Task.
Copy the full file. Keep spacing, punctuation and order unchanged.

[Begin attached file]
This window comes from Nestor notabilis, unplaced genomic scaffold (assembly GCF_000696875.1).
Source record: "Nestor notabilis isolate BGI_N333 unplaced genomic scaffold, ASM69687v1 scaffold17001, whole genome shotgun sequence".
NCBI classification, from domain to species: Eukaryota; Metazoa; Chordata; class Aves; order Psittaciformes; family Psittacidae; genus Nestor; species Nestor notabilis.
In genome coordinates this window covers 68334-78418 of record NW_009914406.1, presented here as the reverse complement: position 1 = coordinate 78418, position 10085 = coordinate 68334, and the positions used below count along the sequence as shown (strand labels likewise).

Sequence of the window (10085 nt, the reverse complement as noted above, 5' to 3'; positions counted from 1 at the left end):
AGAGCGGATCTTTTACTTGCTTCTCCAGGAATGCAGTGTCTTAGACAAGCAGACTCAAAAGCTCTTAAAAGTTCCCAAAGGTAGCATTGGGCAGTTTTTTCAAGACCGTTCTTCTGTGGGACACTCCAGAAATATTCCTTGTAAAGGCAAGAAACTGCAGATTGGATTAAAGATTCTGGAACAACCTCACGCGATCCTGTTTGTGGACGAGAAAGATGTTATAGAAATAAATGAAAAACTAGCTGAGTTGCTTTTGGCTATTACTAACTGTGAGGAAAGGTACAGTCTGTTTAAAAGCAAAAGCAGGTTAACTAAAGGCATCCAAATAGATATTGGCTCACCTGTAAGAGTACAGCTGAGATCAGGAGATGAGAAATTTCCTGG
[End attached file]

This window comes from Nestor notabilis, unplaced genomic scaffold (assembly GCF_000696875.1).
Source record: "Nestor notabilis isolate BGI_N333 unplaced genomic scaffold, ASM69687v1 scaffold17001, whole genome shotgun sequence".
NCBI classification, from domain to species: Eukaryota; Metazoa; Chordata; class Aves; order Psittaciformes; family Psittacidae; genus Nestor; species Nestor notabilis.
In genome coordinates this window covers 68334-78418 of record NW_009914406.1, presented here as the reverse complement: position 1 = coordinate 78418, position 10085 = coordinate 68334, and the positions used below count along the sequence as shown (strand labels likewise).

Sequence of the window (10085 nt, the reverse complement as noted above, 5' to 3'; positions counted from 1 at the left end):
AGAGCGGATCTTTTACTTGCTTCTCCAGGAATGCAGTGTCTTAGACAAGCAGACTCAAAAGCTCTTAAAAGTTCCCAAAGGTAGCATTGGGCAGTTTTTTCAAGACCGTTCTTCTGTGGGACACTCCAGAAATATTCCTTGTAAAGGCAAGAAACTGCAGATTGGATTAAAGATTCTGGAACAACCTCACGCGATCCTGTTTGTGGACGAGAAAGATGTTATAGAAATAAATGAAAAACTAGCTGAGTTGCTTTTGGCTATTACTAACTGTGAGGAAAGGTACAGTCTGTTTAAAAGCAAAAGCAGGTTAACTAAAGGCATCCAAATAGATATTGGCTCACCTGTAAGAGTACAGCTGAGATCAGGAGATGAGAAATTTCCTGG